by George Taniwaki
While in school, we often learn about a particular subject through textbooks that make it seem that the body of knowledge for that area is neat and tidy and always has been. As students we may take for granted that the ideas presented by our instructors and textbooks are static, or at least follow a linear progression of always increasing. Rarely is it ever discussed how ideas change over time, the controversies, errors, and long lead time for new information to be incorporated into the body of knowledge.
Even in graduate school, where critical analysis is considered an important skill to teach, very little time is spent on the historical context in which important ideas were formed. Very little time is spent describing how radical new ideas are vetted and if found useful, replace entrenched older ones, a process called a paradigm shift. The term comes from the excellent book by the philosopher Thomas Kuhn entitled The Structure of Scientific Revolutions (1962).
Even rarer than a historical description of how a new idea replaces an old one is a description written by the very people who were responsible for the paradigm shift. That’s why I was interested to read a paper entitled Ball and Brown (1968): A Retrospective. written by Ray Ball and Philip Brown.
Mr. Ball and Mr. Brown were PhD students at the University of Chicago in the 1960s. They were the first researchers to show that on the day that accounting information (like earnings) is released, it will affect stock prices. This seems obvious today and nearly all researchers believe it is true and base their own research on the assumption that it is true. Today this belief even has a well-recognized name, called the semi-strong form of the efficient market hypothesis. But in 1968 the idea was considered radical and many experts dismissed the paper.
The paper was groundbreaking in another respect. The basis of their paper was not theoretical, it was experimental. The authors looked at actual companies and conducted a statistical analysis of the historical stock price data on the days before and after each “event”, in this case the company’s release of accounting information. (This technique was championed by Eugene Fama, also of the U. of Chicago.) Again, this seems obvious today, but was radical in 1968. The story of how they came to write the paper is quite interesting. (Or it is to me or anyone else interested in the history of economic theory.)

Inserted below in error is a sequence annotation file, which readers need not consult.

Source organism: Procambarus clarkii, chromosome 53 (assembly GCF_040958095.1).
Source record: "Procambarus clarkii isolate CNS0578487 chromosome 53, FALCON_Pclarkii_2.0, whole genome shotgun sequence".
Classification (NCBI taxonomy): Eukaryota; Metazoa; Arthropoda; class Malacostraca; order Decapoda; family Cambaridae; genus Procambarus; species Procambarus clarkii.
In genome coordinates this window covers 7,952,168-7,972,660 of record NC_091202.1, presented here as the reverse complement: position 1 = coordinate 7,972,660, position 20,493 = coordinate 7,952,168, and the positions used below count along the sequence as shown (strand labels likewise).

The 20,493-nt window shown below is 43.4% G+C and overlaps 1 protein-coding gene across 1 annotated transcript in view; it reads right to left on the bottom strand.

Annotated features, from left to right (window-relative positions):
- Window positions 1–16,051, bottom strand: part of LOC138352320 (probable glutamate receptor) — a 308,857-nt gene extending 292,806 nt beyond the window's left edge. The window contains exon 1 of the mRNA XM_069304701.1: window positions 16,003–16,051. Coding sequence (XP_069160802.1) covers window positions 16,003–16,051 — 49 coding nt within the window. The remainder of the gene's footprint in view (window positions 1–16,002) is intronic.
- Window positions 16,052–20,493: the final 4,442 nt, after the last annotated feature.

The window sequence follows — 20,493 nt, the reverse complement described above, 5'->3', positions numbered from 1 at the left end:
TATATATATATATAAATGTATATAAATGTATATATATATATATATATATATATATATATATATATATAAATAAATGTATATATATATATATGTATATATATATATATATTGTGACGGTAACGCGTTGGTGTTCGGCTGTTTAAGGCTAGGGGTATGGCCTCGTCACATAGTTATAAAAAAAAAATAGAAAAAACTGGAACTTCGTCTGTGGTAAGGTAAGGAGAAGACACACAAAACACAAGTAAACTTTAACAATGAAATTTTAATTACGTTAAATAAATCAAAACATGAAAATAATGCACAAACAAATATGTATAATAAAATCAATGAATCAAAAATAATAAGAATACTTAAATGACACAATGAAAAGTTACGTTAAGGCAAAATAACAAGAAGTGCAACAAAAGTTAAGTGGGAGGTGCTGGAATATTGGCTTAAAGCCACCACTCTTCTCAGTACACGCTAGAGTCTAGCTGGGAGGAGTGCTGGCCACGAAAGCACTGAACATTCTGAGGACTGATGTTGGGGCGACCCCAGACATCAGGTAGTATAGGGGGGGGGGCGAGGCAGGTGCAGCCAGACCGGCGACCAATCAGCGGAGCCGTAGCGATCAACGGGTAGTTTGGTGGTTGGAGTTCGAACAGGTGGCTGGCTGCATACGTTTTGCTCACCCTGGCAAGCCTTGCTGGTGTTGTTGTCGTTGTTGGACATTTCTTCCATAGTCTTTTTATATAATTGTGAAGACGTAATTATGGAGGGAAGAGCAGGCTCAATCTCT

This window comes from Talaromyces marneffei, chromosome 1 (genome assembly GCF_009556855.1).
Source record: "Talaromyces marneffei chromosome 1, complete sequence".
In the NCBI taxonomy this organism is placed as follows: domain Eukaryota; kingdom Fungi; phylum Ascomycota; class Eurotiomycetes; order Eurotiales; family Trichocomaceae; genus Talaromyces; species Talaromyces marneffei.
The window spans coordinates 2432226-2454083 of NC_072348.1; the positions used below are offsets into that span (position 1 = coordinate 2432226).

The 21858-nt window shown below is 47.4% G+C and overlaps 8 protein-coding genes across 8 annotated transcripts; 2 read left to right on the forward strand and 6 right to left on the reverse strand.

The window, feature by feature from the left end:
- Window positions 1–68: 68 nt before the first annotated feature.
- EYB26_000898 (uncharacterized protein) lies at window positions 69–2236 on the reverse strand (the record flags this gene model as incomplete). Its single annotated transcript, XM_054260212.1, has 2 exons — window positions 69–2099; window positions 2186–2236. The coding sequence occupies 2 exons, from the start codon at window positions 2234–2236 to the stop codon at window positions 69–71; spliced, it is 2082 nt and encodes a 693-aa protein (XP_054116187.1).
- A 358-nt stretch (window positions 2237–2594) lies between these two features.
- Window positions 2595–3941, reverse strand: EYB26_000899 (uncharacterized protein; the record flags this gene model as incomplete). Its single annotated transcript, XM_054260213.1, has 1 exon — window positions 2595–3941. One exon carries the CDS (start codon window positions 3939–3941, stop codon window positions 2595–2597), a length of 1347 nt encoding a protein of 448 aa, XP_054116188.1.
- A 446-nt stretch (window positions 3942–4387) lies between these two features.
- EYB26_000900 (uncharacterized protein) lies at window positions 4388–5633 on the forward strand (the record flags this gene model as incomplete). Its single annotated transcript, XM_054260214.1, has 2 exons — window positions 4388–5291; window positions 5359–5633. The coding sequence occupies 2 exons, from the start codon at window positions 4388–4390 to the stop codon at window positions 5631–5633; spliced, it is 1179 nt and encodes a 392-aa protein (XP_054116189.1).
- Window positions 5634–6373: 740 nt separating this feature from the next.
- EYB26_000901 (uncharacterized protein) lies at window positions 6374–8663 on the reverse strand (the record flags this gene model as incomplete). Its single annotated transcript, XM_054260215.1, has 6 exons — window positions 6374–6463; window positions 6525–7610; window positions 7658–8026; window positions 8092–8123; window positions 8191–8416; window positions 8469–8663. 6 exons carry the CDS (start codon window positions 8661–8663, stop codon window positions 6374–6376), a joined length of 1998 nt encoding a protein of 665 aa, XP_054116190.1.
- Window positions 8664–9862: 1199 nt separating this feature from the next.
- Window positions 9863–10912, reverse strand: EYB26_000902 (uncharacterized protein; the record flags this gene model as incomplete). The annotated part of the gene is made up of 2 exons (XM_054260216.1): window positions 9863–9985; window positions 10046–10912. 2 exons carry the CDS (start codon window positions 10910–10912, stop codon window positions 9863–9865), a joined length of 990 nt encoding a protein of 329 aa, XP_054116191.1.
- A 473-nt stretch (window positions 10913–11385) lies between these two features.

Their original paper is entitled “An empirical evaluation of accounting income numbers” and appeared in J. Acct. Res. 1968. To give you an idea of how important this paper is, below is a citation graph for this paper. It has been cited a total of 941 times since it was published 45 years ago, with the number of citations growing almost every year (the drop at the end is likely due to recent papers not yet indexed).
Citations for Ball Brown (1968). Image from Microsoft Research
Much thanks to my wife, Susan Wolcott, for sharing this paper with me. Her PhD dissertation in accounting is based on a test of the semi-strong form of the efficient market hypothesis.
As a follow-up to a recent blog post marking the passing of the Nobel prize-winning economist Ronald Coase, I want to feature two fine obituaries.
The first is by the Economist, in an article entitled “The man who showed why firms exist”.
Coase is dead, long live the firm. Photo from U. of Chicago
Another tribute was published by UChicago News, an official publication of Mr. Coase’s employer. The article has a link to a YouTube video that includes short excerpts (3:40) of a longer interview of Ronald Coase from 2012.
Accidental Economist. Video still from YouTube
Ronald Coase was active until his death. In 2012, he published a book with a U. of Chicago PhD graduate named Ning Wang. The book entitled How China Became Capitalist describes the economic transformation in China over the past 35 years. It argues that the credit for this change belongs to individual entrepreneurs, not to the central government. China’s new economic freedom has not been matched by the free flow of ideas. Until that changes, China will never reach its full potential.
A short (3:30) discussion of the ideas behind the book by its two authors is posted on YouTube. It is from the same interview from the video described above.
Coase and Wang discuss their book. Video still from YouTube.
Disclosure: George Taniwaki is a graduate of University of Chicago’s Booth School of Business. The opinions expressed in this blog post are his own and do not reflect those of any organization.